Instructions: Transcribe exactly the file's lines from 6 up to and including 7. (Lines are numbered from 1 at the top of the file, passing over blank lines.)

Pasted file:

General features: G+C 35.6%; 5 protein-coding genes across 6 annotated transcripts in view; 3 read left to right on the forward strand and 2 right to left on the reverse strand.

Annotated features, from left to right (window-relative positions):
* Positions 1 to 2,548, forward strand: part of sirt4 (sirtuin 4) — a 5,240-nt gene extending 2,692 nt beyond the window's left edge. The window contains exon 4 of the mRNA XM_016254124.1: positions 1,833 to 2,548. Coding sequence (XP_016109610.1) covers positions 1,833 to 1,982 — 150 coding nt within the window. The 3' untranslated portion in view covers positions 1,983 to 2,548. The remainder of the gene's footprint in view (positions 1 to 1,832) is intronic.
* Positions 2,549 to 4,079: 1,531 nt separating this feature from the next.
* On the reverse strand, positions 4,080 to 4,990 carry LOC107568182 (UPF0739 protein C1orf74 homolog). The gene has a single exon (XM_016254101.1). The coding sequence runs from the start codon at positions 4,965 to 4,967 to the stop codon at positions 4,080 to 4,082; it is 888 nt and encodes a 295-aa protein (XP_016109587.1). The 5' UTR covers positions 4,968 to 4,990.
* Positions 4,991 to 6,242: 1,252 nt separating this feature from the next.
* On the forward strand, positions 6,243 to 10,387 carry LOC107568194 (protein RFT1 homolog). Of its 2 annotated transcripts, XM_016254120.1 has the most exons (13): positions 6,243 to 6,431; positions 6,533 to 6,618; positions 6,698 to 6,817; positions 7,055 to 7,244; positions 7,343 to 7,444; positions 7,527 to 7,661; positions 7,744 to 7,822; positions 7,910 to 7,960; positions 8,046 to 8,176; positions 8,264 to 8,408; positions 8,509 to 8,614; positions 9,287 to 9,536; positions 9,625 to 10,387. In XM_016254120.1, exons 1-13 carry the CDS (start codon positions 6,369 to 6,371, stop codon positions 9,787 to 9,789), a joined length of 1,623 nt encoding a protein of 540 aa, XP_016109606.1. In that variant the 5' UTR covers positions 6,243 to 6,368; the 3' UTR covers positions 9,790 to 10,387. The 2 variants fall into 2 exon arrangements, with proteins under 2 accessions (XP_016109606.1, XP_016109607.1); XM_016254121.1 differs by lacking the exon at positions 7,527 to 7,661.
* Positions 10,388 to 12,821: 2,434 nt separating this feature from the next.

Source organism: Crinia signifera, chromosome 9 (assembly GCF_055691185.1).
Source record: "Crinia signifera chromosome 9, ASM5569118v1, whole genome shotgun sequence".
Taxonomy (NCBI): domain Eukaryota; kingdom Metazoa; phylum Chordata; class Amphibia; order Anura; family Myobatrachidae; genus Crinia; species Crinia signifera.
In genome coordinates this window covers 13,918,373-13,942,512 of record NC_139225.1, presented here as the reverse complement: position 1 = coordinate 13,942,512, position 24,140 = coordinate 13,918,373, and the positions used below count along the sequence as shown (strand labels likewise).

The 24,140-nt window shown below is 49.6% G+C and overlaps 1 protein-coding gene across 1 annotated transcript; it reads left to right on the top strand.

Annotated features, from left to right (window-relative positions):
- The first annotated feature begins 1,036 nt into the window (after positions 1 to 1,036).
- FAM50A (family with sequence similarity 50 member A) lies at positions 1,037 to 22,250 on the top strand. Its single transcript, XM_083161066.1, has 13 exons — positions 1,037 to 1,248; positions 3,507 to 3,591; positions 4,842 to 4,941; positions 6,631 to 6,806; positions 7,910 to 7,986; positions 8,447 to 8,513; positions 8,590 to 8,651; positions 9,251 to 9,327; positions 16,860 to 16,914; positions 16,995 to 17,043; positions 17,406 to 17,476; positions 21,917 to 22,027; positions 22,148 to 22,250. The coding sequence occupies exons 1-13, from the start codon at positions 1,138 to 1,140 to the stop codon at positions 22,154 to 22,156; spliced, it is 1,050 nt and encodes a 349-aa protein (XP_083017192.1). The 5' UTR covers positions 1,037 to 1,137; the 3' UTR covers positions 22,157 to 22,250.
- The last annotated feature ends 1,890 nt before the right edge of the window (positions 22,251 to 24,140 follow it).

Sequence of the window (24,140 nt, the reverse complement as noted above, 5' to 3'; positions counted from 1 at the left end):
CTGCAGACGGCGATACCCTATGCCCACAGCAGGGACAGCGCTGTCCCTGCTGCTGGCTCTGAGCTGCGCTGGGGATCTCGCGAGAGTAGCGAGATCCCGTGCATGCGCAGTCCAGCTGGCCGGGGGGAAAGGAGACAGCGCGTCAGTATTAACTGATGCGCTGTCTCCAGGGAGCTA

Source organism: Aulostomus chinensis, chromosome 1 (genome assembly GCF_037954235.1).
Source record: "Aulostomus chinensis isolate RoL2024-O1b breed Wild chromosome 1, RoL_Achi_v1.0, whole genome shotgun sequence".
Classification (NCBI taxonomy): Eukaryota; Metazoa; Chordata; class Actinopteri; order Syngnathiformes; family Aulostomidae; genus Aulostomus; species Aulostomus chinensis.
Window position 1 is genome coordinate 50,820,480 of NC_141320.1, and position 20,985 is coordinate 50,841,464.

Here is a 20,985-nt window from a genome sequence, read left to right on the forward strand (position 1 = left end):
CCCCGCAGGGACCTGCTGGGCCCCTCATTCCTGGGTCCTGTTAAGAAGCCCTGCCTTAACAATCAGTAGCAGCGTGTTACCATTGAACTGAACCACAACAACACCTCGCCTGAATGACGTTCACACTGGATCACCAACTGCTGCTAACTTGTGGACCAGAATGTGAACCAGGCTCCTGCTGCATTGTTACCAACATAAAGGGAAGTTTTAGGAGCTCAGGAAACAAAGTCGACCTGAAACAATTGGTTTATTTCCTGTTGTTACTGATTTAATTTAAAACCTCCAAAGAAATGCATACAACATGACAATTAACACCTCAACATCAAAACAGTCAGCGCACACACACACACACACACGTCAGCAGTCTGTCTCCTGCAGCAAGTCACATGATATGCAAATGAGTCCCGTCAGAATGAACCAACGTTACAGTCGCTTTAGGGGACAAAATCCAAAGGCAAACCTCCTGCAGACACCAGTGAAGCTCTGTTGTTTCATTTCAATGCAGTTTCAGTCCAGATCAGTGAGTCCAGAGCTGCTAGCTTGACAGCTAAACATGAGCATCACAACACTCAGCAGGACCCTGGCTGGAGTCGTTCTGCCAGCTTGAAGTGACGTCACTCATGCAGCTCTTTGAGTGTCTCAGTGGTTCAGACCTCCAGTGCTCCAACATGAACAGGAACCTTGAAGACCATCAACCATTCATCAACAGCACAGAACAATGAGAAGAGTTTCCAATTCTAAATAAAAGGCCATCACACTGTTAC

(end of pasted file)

* Positions 4,991 to 6,242: 1,252 nt separating this feature from the next.
* On the forward strand, positions 6,243 to 10,387 carry LOC107568194 (protein RFT1 homolog). Of its 2 annotated transcripts, XM_016254120.1 has the most exons (13): positions 6,243 to 6,431; positions 6,533 to 6,618; positions 6,698 to 6,817; positions 7,055 to 7,244; positions 7,343 to 7,444; positions 7,527 to 7,661; positions 7,744 to 7,822; positions 7,910 to 7,960; positions 8,046 to 8,176; positions 8,264 to 8,408; positions 8,509 to 8,614; positions 9,287 to 9,536; positions 9,625 to 10,387. In XM_016254120.1, exons 1-13 carry the CDS (start codon positions 6,369 to 6,371, stop codon positions 9,787 to 9,789), a joined length of 1,623 nt encoding a protein of 540 aa, XP_016109606.1. In that variant the 5' UTR covers positions 6,243 to 6,368; the 3' UTR covers positions 9,790 to 10,387. The 2 variants fall into 2 exon arrangements, with proteins under 2 accessions (XP_016109606.1, XP_016109607.1); XM_016254121.1 differs by lacking the exon at positions 7,527 to 7,661.